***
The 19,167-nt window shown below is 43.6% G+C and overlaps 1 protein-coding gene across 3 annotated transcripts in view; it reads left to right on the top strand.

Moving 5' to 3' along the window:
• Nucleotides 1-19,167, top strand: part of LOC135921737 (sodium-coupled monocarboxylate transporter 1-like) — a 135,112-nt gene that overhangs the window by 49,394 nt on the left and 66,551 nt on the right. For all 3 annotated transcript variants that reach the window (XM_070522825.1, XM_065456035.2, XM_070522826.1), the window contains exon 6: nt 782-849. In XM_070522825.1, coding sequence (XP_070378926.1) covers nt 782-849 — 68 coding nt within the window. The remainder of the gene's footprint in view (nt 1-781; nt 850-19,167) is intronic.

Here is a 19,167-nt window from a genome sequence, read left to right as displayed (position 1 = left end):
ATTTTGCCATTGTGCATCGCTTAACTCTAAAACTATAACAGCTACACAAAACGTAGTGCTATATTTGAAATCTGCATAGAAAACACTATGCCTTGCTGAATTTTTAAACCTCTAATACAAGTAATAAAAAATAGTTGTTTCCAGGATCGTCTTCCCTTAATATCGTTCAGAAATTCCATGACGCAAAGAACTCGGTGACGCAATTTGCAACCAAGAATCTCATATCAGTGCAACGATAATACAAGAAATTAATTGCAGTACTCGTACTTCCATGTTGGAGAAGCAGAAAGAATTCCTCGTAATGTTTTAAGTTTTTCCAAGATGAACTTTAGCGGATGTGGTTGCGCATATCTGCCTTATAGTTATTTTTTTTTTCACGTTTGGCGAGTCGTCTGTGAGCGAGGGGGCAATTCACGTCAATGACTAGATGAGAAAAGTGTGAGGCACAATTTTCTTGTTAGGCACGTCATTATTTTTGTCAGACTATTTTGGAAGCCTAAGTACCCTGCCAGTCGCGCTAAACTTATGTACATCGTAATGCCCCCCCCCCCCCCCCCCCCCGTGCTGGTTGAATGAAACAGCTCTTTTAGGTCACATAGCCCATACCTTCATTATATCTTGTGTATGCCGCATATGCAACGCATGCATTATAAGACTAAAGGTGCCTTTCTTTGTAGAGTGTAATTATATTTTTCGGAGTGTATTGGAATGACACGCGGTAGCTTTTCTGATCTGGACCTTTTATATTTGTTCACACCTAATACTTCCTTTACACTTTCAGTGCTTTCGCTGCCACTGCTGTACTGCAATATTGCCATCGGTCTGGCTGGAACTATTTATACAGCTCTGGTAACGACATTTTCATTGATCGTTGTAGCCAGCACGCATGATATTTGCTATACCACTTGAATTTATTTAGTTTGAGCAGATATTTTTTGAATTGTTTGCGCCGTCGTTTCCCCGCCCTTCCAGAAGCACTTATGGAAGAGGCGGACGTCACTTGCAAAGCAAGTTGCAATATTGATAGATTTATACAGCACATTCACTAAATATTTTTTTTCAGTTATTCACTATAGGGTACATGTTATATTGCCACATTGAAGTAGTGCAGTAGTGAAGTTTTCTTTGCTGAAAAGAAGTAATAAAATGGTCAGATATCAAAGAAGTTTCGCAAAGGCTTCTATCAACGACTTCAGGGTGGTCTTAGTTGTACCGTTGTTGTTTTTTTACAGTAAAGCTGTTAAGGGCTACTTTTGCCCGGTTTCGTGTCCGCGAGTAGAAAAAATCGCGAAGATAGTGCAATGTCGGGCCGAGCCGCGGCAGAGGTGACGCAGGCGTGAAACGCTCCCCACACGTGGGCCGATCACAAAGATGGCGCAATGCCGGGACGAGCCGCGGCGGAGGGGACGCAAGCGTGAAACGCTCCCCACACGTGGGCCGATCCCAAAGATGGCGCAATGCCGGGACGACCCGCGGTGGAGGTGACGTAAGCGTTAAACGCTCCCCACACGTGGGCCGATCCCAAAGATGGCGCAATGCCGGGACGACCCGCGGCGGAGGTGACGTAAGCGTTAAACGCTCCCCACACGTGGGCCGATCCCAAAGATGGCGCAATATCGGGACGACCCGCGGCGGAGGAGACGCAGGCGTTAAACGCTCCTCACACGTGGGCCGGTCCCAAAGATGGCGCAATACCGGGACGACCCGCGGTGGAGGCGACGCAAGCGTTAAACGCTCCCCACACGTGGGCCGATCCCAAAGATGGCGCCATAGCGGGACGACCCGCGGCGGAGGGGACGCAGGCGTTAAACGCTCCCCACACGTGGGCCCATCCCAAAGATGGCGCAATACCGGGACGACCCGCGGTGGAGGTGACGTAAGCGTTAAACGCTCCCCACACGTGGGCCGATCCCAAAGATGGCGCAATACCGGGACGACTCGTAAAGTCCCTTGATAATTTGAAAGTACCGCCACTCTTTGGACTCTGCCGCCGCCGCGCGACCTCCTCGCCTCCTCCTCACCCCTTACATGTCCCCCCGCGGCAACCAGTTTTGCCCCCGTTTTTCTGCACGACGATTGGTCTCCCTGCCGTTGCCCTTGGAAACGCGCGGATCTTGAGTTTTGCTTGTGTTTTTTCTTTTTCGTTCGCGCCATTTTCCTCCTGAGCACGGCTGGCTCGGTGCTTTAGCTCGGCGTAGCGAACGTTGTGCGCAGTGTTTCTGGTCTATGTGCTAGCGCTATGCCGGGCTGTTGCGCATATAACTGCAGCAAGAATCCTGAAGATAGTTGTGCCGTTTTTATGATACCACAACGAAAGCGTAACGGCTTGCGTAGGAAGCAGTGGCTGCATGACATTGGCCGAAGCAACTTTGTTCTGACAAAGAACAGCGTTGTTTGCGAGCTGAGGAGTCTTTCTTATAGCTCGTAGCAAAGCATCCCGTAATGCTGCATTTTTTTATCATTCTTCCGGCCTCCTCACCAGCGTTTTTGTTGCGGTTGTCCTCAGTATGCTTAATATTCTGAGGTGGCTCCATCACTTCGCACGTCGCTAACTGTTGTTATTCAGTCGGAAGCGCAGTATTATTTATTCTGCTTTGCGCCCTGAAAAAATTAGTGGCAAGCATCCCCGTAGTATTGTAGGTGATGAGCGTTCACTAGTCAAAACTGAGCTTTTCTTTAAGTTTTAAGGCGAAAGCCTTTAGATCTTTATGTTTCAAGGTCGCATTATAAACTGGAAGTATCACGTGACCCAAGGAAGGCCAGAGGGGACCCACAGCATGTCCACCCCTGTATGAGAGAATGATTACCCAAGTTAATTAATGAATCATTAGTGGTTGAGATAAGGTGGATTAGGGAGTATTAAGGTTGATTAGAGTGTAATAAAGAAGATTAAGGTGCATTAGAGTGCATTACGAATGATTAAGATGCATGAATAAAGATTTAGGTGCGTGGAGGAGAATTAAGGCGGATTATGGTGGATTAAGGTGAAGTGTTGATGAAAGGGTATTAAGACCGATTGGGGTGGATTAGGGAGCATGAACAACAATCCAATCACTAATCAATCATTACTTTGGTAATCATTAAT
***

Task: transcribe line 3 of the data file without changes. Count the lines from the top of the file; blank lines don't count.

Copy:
• Nucleotides 1-19,167, top strand: part of LOC135921737 (sodium-coupled monocarboxylate transporter 1-like) — a 135,112-nt gene that overhangs the window by 49,394 nt on the left and 66,551 nt on the right. For all 3 annotated transcript variants that reach the window (XM_070522825.1, XM_065456035.2, XM_070522826.1), the window contains exon 6: nt 782-849. In XM_070522825.1, coding sequence (XP_070378926.1) covers nt 782-849 — 68 coding nt within the window. The remainder of the gene's footprint in view (nt 1-781; nt 850-19,167) is intronic.